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Progressive Rock DVD/Video Reviews

Esbjörn Svensson Trio

Live In Stockholm DVD

Review by John Pierpoint

This is the only official live DVD of Swedish jazz/rock ensemble Esbjörn Svensson Trio (EST) available so far, which is a shame. As it was recorded in 2000, that means that the later and (to many) more exciting portion of the band's live career remains undocumented. Having said that, this release features a cracking (complete?) concert set drawn mostly from their From Gagarin's Point of View album, including the atmospheric title track. At 1 hour 36 minutes, it's a good length, and the music is, of course, superb.

The film is less so, though: there is some dodgy camera work in evidence, and some questionable direction choices. Perhaps the most noticeable problem is that some of the footage seems to be from lower-quality equipment, giving an unsatisfactory blurred and grainy image in many shots. The film starts with mock-aged B/W shots of the stage floor and other random scenes – all a bit pointless!

Luckily, the directorial style settles down as the concert goes on. This is crucial, as I'm sure many viewers will want to check out how these three musicians create their unique and distinctive sounds. So a clear image is essential when hands and bits of weird kit are in view. Svensson famously has a very “hands-on” approach to the piano: reaching into the bowels of his Steinway to damp individual strings or peel off harmonics. Likewise, Magnus Öström is seen here holding a brush, a stick and what looks like a shaker simultaneously in his right hand, and he has some interesting gadgets hanging off his kit.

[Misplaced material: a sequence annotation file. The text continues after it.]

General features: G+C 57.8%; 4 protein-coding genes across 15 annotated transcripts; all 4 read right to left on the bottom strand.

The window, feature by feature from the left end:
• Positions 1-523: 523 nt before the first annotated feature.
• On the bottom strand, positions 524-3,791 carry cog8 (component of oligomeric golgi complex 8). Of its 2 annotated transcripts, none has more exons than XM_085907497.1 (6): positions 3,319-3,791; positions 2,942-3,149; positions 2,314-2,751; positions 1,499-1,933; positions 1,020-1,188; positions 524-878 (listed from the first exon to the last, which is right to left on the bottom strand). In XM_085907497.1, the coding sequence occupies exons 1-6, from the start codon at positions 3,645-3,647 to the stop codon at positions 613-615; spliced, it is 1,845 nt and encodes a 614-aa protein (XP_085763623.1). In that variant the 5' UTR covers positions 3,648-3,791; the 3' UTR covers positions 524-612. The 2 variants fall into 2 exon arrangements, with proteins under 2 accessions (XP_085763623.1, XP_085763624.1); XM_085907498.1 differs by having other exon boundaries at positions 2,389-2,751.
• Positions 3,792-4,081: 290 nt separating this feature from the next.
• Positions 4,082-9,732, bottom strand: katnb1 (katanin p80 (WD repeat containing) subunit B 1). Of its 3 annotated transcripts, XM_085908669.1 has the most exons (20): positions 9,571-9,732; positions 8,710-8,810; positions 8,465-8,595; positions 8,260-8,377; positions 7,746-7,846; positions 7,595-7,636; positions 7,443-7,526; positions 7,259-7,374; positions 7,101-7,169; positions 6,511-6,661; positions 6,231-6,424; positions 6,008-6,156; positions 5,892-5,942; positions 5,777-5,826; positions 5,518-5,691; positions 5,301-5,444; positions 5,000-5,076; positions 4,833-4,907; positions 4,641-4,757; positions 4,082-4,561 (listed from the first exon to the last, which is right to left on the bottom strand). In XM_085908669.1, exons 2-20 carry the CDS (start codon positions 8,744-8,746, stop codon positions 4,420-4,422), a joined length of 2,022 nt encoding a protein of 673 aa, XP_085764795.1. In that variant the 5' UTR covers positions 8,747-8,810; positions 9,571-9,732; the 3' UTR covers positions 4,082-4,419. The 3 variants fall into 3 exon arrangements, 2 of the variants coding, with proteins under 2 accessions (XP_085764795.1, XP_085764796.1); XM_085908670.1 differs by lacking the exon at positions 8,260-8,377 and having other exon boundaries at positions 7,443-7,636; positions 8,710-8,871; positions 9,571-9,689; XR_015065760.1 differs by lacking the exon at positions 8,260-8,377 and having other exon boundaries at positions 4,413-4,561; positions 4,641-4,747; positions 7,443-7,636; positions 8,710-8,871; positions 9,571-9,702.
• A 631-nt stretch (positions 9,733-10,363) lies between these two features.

The stage is quite small, and apart from the musical equipment and lights, only two fluted columns serve as decoration. The acoustic instruments are surrounded by amplifiers and effects devices, so it's quite cluttered.

So what about the music itself? There are some classical acoustic jazz trio pieces such as “'round Midnight,” but most tunes feature some element of rock performance or electronic trickery, whether it's a subtle distortion and echo on the piano, a screaming fuzz and wah-wah on the bass, or flanging on the drums. Most tracks are quite different to their studio counterparts – often extended and varied (as a good jazz concert should be!).

The first few tunes are quite laid-back, perhaps leading the newcomer to wonder what all the fuss is about. But it's worth hanging in there, as the band warm to their audience and begin to turn up the steam.

Highlights include the beautiful, flowing “The Face of Love,” with mesmeric eastern melody – augmented by an extended intro featuring bowed bass and a tabla drum. The sound is punctuated by odd twanging noises, some of which appear to come from Svensson (doing something weird to the piano) and from some peculiar instrument of Öström's. “Bowling” features a wonderful Öström drum solo, including a rendition of the main theme made by hitting a piece of sprung metal. “Dodge the Dodo” is perhaps the most well-known tune, with its instantly recognisable damped-piano introduction. It also features a stunning Dan Berglund bass solo, bowed and piped through a heady fuzz/wah cocktail. In places it's reminiscent of Jimmy Page in full flow.

Apart from the concert footage, the DVD features a short interview (in English) with the band. There are two promotional videos (for “From Gagarin's Point of View” and “'round Midnight”), which are welcome, if not very exciting from the visual perspective. Finally, there's a presentation of photos from recent tours, to the soundtrack of the tune “Gallery Galore.

This review is available in book format (hardcover and paperback) in Music Street Journal: 2013  Volume 2 at lulu.com/strangesound.

 
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